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Millewa Forest - NSW053
|Level of importance:||National - Directory|
|Location:||Murray Riverine Plains at 35 degrees 35' S to 36 degrees 01' S, 144 degrees 53' E to 145 degrees 22' E. Located approximately 5-10km south of Deniliquin along the Murray River from approximately 20 km downstream of Tocumwal to Barmah, as well as along the Edward River upstream of Deniliquin.|
|Area:||33 636 ha.|
|Elevation:||96 - 100 m ASL.|
|Other listed wetlands in same aggregation:||Not given|
|Wetland type:||B1, B2, B6, B10, B14, B4|
|Criteria for inclusion:||1, 2, 3, 4, 5,|
|Physical features: |
The Millewa Forest is situated on the broad floodplain of the Murray River which forms part of the Riverina Plains. The geology of the area consists of Quaternary fluvial and aeolian sediments which were formed as a result of a major period of deposition characterised by vast internal drainage areas and a broad distributary pattern. The main topographic relief and the factor which has had a major influence on the landscape and ecological development of the area is the Cadell Tilt, a fault line which resulted in a dam being created across the then course of the Murray River. This caused the river to abandon its original course and split into two arms, the Murray going south around the tilt and then northwest, and the Edward north and then west to rejoin at the Wakool junction nearly 200km downstream (Forestry Commission, 1985). As a result of this fault gradient has been reduced and flow restricted, profoundly affecting flood regimes and encouraging both the deposition of sediment within a broad deltaic floodplain area from the upstream and the developments of a complex pattern of distributary effluent streams. Downstream of the fault, the previous course of the Murray River parallels the present and provides an alternative course when the Murray floods. Occasional aeolian sandridges characterise parts of the Millewa Forests (Forestry Commission, 1985). Surface soils range from coarse to very fine alluvia except for the sandridges. Deep profiles show the soils to be stratified layers varying from fine clays to coarse sands. Extensive cracking of the surface soil is typical of the area, commencing with rapid drying conditions during summer (Forestry Commission, 1985). The climate of the area is marginally semi-arid and mean average rainfall is generally low, in the 350-450mm range, with summer months averaging approximately 30mm and winter months 40mm. summer rainfall is usually in the form of thunderstorms (Forestry Commission, 1985). Mean annual temperatures of Deniliquin are 31.8 degrees C in spring, 23.7 degrees C in Autumn and 15.4 degrees C in winter (Deniliquin Council pers. com.). These figures are indicative of the Millewa Forest.
|Hydrological features: |
The wetland occurs on the floodplains of the Murray and Edward Rivers. The Murray River is fed from the high winter/spring rainfall and winter snow areas of the Great Dividing Range, resulting in periodic flooding of the Millewa Forest. Most streams in the area flow from, rather than into the Edward and Murray Rivers, causing extensive flood-prone areas. Significant flooding of the area naturally occurred four years out of five and increased river flows would cause effluent streams to run. Initially, only permanent streams such as the Edward River would run, but at increased levels. As flows increased further, others would run. Eventually, when flows exceeded the channel capacity of the main streams, a general overbank flow would occur, flooding the forests of the area. Therefore, under natural conditions, forest floods would only normally occur in the winter / spring flood, and at least once every two years. The current hydrological regime, however, is significantly altered from the natural regime as a result of river regulation. The flows within the Millewa Forest are regulated to increase the availability of irrigation water for areas to the west. This raises the summer flow to levels which can be retained within the main rivers and a considerable volume of water is diverted upstream from the area for irrigation purposes. There are two dams within the catchment which have a joint capacity of 7 million megalitres. This alteration of the flow regime has had a twofold effect on the hydrological conditions in the floodplain. The higher summer level has increased the area of permanent swamps or lakes connected to the Murray or Edward Rivers by low offtake creeks, and the filling of the storage dams has resulted in less water being available for the natural winter / spring inundation of the floodplain . The effects of regulation are great in all but major flood years when the volume of water passing down the system is much greater than the total storage capacity of the dams. The number of floods has decreased and the period between floods has been extended since the implementation of river flow regulation. Controlled inundation of extensive areas is practised so as to maintain the breeding of colonial nesting waterbirds, following initiation of breeding by high winter-spring flows (Forestry Commission of NSW 1985).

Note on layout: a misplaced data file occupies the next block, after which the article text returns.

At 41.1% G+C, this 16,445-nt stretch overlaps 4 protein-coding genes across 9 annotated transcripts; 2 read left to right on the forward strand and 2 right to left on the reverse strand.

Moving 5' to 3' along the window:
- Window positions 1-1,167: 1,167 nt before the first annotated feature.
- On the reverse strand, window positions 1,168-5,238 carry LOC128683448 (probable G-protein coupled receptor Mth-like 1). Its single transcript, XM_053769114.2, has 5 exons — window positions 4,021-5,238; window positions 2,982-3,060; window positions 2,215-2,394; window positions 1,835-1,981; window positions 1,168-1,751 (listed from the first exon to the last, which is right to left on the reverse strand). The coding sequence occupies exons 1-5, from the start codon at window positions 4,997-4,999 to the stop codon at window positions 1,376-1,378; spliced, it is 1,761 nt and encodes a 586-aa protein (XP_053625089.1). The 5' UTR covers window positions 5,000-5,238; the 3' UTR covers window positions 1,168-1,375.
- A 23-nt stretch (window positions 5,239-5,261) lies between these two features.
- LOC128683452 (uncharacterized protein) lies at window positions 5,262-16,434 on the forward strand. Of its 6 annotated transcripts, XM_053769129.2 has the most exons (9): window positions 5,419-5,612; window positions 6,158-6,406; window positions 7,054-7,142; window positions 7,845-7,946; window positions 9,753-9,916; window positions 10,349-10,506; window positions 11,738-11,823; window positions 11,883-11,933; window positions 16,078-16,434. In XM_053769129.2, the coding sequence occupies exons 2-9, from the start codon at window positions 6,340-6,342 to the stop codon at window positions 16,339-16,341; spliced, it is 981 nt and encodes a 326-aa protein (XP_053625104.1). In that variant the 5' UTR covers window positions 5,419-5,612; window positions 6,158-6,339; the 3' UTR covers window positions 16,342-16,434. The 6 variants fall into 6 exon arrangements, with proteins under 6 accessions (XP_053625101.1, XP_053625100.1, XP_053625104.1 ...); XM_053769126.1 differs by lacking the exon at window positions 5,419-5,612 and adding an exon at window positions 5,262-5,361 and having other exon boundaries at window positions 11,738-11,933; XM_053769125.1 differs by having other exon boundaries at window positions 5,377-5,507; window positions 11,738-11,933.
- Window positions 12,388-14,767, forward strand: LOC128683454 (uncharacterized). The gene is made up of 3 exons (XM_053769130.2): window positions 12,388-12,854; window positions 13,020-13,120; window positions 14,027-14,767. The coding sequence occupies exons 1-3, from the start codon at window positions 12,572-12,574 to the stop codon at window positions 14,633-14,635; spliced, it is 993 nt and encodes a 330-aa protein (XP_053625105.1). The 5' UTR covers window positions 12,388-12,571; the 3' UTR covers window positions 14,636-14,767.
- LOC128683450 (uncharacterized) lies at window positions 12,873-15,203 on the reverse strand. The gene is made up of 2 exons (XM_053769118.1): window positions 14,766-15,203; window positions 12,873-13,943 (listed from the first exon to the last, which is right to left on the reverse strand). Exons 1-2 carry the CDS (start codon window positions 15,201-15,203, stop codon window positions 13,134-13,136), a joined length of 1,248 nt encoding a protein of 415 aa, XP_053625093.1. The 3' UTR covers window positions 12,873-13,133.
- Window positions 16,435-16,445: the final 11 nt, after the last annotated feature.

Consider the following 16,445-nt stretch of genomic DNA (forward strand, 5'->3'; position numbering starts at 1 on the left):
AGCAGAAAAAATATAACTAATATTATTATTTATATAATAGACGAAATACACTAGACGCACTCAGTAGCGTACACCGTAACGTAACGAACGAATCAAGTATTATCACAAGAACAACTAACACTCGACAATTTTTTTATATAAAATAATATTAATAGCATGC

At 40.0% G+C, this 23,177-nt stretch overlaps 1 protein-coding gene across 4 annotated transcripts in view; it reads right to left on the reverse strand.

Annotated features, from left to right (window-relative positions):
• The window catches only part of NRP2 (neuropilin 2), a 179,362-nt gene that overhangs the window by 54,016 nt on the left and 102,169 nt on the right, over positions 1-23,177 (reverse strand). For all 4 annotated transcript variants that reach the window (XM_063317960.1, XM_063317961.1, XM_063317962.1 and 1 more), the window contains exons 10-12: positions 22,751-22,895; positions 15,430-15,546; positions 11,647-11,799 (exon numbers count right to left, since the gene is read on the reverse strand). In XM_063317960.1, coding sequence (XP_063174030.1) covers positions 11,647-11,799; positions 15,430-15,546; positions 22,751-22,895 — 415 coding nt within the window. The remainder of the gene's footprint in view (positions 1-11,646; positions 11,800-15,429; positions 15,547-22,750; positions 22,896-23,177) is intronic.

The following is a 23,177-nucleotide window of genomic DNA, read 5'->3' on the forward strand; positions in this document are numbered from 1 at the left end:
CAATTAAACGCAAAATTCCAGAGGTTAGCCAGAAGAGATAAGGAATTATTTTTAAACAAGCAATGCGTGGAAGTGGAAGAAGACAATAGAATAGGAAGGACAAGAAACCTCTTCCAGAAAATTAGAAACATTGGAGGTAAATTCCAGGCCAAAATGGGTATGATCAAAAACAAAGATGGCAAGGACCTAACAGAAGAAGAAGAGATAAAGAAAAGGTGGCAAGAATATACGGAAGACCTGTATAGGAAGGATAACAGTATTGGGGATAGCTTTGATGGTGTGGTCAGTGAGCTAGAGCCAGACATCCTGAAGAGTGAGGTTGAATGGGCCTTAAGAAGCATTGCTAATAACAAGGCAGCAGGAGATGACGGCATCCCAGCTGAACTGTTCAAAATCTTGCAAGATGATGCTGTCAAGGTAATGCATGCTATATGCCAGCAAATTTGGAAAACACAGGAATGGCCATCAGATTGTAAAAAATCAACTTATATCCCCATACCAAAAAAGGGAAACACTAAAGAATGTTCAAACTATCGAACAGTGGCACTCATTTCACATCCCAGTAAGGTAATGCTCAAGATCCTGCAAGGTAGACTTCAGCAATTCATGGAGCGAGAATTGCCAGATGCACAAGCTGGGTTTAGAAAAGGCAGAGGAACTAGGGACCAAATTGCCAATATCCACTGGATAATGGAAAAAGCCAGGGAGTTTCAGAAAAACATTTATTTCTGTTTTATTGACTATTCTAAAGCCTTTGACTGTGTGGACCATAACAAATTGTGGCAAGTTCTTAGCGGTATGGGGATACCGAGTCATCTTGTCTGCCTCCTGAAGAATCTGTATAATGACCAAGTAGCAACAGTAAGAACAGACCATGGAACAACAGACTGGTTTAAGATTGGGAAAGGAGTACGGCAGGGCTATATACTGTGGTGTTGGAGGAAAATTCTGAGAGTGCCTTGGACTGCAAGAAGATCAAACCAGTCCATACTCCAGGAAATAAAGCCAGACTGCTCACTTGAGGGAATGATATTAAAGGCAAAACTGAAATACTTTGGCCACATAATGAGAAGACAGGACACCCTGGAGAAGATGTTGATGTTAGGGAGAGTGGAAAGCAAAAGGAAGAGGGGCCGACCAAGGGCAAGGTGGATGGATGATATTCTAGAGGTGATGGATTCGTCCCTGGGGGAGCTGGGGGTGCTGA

|Ecological features: |
The area is contiguous with Victoria's Barmah Forest (23 500 ha)., The higher areas of the floodplain are forested with River Red Gums (Eucalyptus camaldulensis), while the low-lying marshes are dominated by Giant Spike Rush, with a dense emergent growth of Water Spike Rush and Mud Grass. There are seven vegetation types within the Millewa area (Australian Heritage Commission, 1998). These include a large River Red Gum (Eucalyptus camaldulensis) open forest / woodland which is the major vegetation type and occurs in areas which are regularly flooded (these forests have a grassy understorey including rushes and sedges, woody shrubs are uncommon and usually situated around watercourses), areas of Black Box (Eucalyptus largiflorens) open forest / woodland occurs on the outer margins of the forests on the drier sites (may be pure or associated with River Red Gum (Eucalyptus camaldulensis) or other Box species, understorey is shrubby with Lignum (Muehlenbeckia sp.) common, grasses include Wallaby Grass (Danthonia sp.) and Speargrass (Stipa sp.)), Yellow Box (Eucalyptus melliodora) open forest / woodland is found on sand ridges and has a similar understorey species composition to the Grey Box (Eucalyptus microcarpa) community, Grey Box (Eucalyptus microcarpa) open forest / woodland on sand ridges and on the drier margins of the forests (may occur in pure stands or with other box species, White Cypress Pine (Callitris glaucophylla) and Buloke (Casuarina luehmannii) may also be present, understorey is grassy and dominated by Wallaby Grass (Danthonia sp.), chenopods including Rhagodia sp., Saltbushes (Atriplex sp. and Maireana sp.) are also common), swamp communities dominated by rushes and reeds including extensive beds of Giant Rush (Juncus ingens) with a dense emergent growth of Bulrush (Typha sp.), and Common Reeds (Phragmites australis) are generally found in permanent shallow water and have a tall grassland formation (in more open communities a range of aquatic plants such as Water Spike-rush (Eleocharis sp.), Water Primrose (Ludwigia sp.), Water-milfoil (Myriophyllum sp.), Arrowgrasses (Triglochin spp.), and Cyperus sp. occur), dry grasslands (tussock grassland) occur as remnants on sand hills and on scattered strips along roadsides, wet grasslands which includes herblands and low closed grasslands occur between Red Gum Forests (Eucalyptus camaldulensis) and swamp communities where inundation prevents tree growth (major grasses include Moira Grass / Spiny Mudgrass (Pseudoraphis spinescens), Water Couch (Paspalum distichum), and Swamp Wallaby Grass (Amphibromus neesii)). These vegetation communities provide a wide variety of habitats for fauna species. Following flooding, large numbers of many species of waterbirds breed.